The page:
Thursday Fun: Sleeping Beauty

Despite early memories of “Sleeping Beauty,” I don’t recall many particulars of the princess herself. She was kind. She was sweet and considerate and beautiful, and throughout my childhood, she always seemed oddly faceless.

The elements I remember most vividly are not integral to the story. When I think of Sleeping Beauty, I think of three illustrations from a book I owned. In an another book, they would look entirely different, or perhaps would not be present at all.

In the first illustration, the childless queen, in tears over her barren state, is approached by a magical golden crab who promises her a daughter (and then proceeds to be absent for the rest of the story).

The second illustration is more dramatic and depicts the concerned king and queen overseeing the burning of every spinning wheel in the region on a huge bonfire, which engulfs the entire page in its flames. The last is by far the most disturbing, and shows the noble prince fighting his way through an immense thicket of brambles, surrounded by the pale corpses of all the would-be rescuers who came before him.

You will notice that at no point do any of these illustrations involve the princess. The book was ostensibly about her, but she was not Doing Things. She was being cursed, being protected, being put to sleep, then kissed awake again. Things happened, but not because she precipitated them.

What I’m thinking about is this: I loved my picturebook-version of Sleeping Beauty, but I believed that it was about a king and queen, victims of a terrible curse. It was about a kingdom-wide ban on spindles. It was about a valiant prince, a wall of thorns, and everything else was just scenery.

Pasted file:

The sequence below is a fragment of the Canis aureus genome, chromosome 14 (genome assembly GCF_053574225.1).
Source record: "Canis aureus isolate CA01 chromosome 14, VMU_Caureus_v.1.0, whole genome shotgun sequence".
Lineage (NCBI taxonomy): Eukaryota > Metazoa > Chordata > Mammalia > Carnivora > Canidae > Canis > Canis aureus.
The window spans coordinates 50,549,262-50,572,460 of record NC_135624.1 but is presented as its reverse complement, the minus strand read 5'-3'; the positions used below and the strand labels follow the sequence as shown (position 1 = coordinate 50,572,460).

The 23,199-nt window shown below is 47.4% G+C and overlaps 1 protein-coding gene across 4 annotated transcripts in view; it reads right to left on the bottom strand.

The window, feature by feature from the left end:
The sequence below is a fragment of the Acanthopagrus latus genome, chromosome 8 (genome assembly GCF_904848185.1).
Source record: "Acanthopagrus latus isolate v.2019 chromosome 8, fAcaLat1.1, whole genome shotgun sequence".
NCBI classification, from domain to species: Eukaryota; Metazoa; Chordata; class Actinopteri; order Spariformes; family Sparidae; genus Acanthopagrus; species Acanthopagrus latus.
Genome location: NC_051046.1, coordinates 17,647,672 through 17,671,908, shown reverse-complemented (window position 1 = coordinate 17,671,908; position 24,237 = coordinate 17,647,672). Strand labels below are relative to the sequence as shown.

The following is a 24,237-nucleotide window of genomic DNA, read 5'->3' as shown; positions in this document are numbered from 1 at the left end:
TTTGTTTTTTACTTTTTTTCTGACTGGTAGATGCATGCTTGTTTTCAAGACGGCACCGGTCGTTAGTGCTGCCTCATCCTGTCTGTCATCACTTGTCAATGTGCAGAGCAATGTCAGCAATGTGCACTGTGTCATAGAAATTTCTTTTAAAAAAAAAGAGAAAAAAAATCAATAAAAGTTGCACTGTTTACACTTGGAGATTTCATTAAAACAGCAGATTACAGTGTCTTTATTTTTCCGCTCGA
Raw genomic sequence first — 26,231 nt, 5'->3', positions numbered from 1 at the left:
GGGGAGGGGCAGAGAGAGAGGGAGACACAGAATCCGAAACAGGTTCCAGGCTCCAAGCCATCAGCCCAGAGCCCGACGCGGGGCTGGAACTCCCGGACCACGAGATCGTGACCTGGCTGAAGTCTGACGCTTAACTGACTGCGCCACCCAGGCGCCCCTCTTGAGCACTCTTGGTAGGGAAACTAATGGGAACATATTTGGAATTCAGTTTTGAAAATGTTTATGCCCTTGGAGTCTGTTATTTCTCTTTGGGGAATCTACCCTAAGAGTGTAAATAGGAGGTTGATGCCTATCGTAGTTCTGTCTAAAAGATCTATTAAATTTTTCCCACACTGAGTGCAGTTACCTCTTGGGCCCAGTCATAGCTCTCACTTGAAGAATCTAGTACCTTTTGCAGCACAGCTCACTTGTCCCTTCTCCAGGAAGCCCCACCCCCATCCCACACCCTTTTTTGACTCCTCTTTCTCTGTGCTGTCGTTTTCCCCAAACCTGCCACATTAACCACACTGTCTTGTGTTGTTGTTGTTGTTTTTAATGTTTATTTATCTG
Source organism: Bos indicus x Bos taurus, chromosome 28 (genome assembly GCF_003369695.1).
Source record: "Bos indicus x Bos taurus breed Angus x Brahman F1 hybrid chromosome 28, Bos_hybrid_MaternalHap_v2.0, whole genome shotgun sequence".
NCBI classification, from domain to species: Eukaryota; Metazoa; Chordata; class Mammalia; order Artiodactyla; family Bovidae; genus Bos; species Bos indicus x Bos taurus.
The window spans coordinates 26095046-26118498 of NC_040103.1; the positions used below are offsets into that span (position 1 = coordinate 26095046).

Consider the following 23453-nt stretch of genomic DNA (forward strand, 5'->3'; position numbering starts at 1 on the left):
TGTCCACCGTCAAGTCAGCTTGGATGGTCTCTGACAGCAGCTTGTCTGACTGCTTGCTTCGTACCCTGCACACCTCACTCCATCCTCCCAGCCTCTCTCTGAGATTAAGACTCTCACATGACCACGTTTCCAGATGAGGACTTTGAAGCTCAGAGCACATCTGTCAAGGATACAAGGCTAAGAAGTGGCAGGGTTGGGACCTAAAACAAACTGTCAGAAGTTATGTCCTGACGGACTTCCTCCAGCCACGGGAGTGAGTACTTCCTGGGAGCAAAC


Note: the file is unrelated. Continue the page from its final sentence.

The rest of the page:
13 thoughts on “Thursday Fun: Sleeping Beauty

  1. This makes me suddenly realize — how devastating would a kingdom-wide ban on spindles have been to the local economy? What would people have done for textiles? Only the wealthy would have been able to afford imported cloth. And how would all those women who relied on cottage textile industries have survived if they couldn’t spin thread in the first place?

  2. You pretty much just said exactly what I wanted to say, with a LOT less ranting.

    Is the crab from the Grimm boys? Also, it was a kid’s book with pictures of corpses? *love*

  3. I saw a movie version once (maybe Faerie Tale Theater or something like that) where they played with this. The whole kingdom wore rags, even the princess, except for the evil faerie who tricked her into pricking her finger – the faerie wore beautiful clothes, and THAT was what tempted the princess: the unknown.

  4. Okay, weird as it sounds–I actually worried about that as a child (what with being strange and easily-agitated), and this prompted my mom to explain felting to me. Because she is a nice person. So, that was my warped concept of the peasants. They were all wearing felt.

  5. Very bizarre now that you mention it, Sleeping Beauty invisible in her own story. Can you see pitching this in the current market place? The MC is a princess who sleeps the whole novel. LOL!